There’s been a sea of gray, yellow, and green boxes flooding Twitter timelines over the past few weeks. Three tries, four tries, five tries—it’s a symbol of status and their performance in the daily round of Wordle, a word-guessing game sweeping the nation.
To play the game, users begin by entering any five-letter word. The program will then identify whether the word you’ve entered shares any letters with the correct answer. A green highlight indicates that the letter is in the word and in the correct spot inside the word. A yellow highlight indicates that the letter is in the word but is in a different spot inside the word. You have six tries to figure out the daily answer.
This digital game has quickly become popular, especially in the classroom. Digital games have been increasingly used as instructional tools, especially during the pandemic, with more than 60 percent of teachers stating that games make learning more interesting for students, according to a January 2021 EdWeek Research Center survey.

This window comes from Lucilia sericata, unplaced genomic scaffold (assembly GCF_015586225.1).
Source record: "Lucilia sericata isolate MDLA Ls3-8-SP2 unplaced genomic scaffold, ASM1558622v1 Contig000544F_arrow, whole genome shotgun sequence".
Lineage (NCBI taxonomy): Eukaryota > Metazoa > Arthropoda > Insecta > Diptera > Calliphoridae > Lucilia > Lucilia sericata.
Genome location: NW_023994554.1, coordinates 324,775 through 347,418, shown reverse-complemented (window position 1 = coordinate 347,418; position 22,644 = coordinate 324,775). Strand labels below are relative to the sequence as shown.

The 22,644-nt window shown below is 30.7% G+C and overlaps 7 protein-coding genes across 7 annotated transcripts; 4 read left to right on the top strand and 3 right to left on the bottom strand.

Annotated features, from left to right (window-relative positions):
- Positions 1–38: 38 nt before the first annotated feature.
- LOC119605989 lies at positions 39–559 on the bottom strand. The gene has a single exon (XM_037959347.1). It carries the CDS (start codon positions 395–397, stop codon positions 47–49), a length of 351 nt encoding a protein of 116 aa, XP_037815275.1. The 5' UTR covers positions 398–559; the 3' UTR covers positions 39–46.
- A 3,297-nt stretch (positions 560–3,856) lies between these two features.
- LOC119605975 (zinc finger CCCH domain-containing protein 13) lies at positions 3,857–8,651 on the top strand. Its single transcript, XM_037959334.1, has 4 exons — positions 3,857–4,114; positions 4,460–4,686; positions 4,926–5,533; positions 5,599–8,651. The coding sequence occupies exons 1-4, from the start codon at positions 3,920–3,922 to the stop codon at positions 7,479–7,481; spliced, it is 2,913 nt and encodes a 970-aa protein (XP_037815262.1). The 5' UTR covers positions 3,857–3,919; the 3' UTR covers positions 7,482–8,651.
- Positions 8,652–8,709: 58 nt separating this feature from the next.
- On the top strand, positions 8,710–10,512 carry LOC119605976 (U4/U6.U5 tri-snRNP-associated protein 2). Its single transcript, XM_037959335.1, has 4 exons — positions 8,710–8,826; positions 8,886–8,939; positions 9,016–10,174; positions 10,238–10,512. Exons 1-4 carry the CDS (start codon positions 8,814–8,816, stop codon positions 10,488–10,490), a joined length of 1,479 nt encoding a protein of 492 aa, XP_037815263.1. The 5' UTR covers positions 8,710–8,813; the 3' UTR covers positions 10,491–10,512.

Educators specializing in language and reading saw the value of using it as an instructional tool to illustrate effective phonics and spelling. Even when joking about the connection between digital games and lessons.
Integrating a word game into a reading lesson makes sense, but some teachers aptly made the connection that the game could also be used to demonstrate another subject: math.
Math teachers took to Twitter to showcase how Wordle could also be a powerful tool for teaching logic and other math concepts.
Teachers who were quick to turn the game into a teachable moment were just as fast to share their learnings (and templates) with other educators looking to do the same.
Outside of aiding in lesson planning, Wordle provided teachers with a trendy way of visualizing how they feel about the profession and their fellow teachers.